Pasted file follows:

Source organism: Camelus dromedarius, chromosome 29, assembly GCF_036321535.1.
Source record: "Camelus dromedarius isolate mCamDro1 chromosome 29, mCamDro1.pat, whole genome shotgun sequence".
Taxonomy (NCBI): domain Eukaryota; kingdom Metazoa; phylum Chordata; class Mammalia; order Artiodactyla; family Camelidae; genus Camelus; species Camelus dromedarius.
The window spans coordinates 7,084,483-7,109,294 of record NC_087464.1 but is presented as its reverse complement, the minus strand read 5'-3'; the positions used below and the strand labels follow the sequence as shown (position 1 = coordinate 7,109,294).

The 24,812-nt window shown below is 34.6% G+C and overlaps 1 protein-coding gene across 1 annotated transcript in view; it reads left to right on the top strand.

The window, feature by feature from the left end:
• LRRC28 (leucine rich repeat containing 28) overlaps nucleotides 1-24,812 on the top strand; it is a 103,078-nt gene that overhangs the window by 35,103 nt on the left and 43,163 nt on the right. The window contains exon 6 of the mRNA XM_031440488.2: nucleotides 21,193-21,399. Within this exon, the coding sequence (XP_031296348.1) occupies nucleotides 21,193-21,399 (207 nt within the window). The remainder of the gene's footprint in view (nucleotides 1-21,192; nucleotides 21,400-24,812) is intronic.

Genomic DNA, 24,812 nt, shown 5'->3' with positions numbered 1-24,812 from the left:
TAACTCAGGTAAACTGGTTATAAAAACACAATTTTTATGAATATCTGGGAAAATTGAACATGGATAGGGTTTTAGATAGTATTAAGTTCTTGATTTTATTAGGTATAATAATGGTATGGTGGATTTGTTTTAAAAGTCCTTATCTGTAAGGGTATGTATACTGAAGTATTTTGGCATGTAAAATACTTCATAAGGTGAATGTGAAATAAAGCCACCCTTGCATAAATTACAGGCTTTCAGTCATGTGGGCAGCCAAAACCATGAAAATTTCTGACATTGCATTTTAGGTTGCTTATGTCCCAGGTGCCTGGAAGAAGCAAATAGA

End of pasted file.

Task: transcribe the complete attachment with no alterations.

Source organism: Camelus dromedarius, chromosome 29, assembly GCF_036321535.1.
Source record: "Camelus dromedarius isolate mCamDro1 chromosome 29, mCamDro1.pat, whole genome shotgun sequence".
Taxonomy (NCBI): domain Eukaryota; kingdom Metazoa; phylum Chordata; class Mammalia; order Artiodactyla; family Camelidae; genus Camelus; species Camelus dromedarius.
The window spans coordinates 7,084,483-7,109,294 of record NC_087464.1 but is presented as its reverse complement, the minus strand read 5'-3'; the positions used below and the strand labels follow the sequence as shown (position 1 = coordinate 7,109,294).

The 24,812-nt window shown below is 34.6% G+C and overlaps 1 protein-coding gene across 1 annotated transcript in view; it reads left to right on the top strand.

The window, feature by feature from the left end:
• LRRC28 (leucine rich repeat containing 28) overlaps nucleotides 1-24,812 on the top strand; it is a 103,078-nt gene that overhangs the window by 35,103 nt on the left and 43,163 nt on the right. The window contains exon 6 of the mRNA XM_031440488.2: nucleotides 21,193-21,399. Within this exon, the coding sequence (XP_031296348.1) occupies nucleotides 21,193-21,399 (207 nt within the window). The remainder of the gene's footprint in view (nucleotides 1-21,192; nucleotides 21,400-24,812) is intronic.

Genomic DNA, 24,812 nt, shown 5'->3' with positions numbered 1-24,812 from the left:
TAACTCAGGTAAACTGGTTATAAAAACACAATTTTTATGAATATCTGGGAAAATTGAACATGGATAGGGTTTTAGATAGTATTAAGTTCTTGATTTTATTAGGTATAATAATGGTATGGTGGATTTGTTTTAAAAGTCCTTATCTGTAAGGGTATGTATACTGAAGTATTTTGGCATGTAAAATACTTCATAAGGTGAATGTGAAATAAAGCCACCCTTGCATAAATTACAGGCTTTCAGTCATGTGGGCAGCCAAAACCATGAAAATTTCTGACATTGCATTTTAGGTTGCTTATGTCCCAGGTGCCTGGAAGAAGCAAATAGA